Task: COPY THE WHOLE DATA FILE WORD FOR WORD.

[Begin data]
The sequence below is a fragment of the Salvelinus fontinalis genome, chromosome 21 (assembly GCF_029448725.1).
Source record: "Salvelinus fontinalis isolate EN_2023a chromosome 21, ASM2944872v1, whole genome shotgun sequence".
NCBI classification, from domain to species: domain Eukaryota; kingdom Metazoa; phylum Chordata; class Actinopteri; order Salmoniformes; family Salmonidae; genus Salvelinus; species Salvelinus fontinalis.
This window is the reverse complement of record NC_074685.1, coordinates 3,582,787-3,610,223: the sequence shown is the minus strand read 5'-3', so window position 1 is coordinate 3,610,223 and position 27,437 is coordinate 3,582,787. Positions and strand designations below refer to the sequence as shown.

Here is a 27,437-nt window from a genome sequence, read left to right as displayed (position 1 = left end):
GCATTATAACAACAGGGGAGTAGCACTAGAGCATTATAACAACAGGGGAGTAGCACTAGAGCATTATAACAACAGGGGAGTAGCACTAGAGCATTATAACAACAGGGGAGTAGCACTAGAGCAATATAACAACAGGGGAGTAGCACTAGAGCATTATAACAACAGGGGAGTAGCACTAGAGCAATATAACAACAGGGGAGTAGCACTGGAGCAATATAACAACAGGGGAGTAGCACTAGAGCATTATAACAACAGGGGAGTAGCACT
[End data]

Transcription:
The sequence below is a fragment of the Salvelinus fontinalis genome, chromosome 21 (assembly GCF_029448725.1).
Source record: "Salvelinus fontinalis isolate EN_2023a chromosome 21, ASM2944872v1, whole genome shotgun sequence".
NCBI classification, from domain to species: domain Eukaryota; kingdom Metazoa; phylum Chordata; class Actinopteri; order Salmoniformes; family Salmonidae; genus Salvelinus; species Salvelinus fontinalis.
This window is the reverse complement of record NC_074685.1, coordinates 3,582,787-3,610,223: the sequence shown is the minus strand read 5'-3', so window position 1 is coordinate 3,610,223 and position 27,437 is coordinate 3,582,787. Positions and strand designations below refer to the sequence as shown.

Here is a 27,437-nt window from a genome sequence, read left to right as displayed (position 1 = left end):
GCATTATAACAACAGGGGAGTAGCACTAGAGCATTATAACAACAGGGGAGTAGCACTAGAGCATTATAACAACAGGGGAGTAGCACTAGAGCATTATAACAACAGGGGAGTAGCACTAGAGCAATATAACAACAGGGGAGTAGCACTAGAGCATTATAACAACAGGGGAGTAGCACTAGAGCAATATAACAACAGGGGAGTAGCACTGGAGCAATATAACAACAGGGGAGTAGCACTAGAGCATTATAACAACAGGGGAGTAGCACT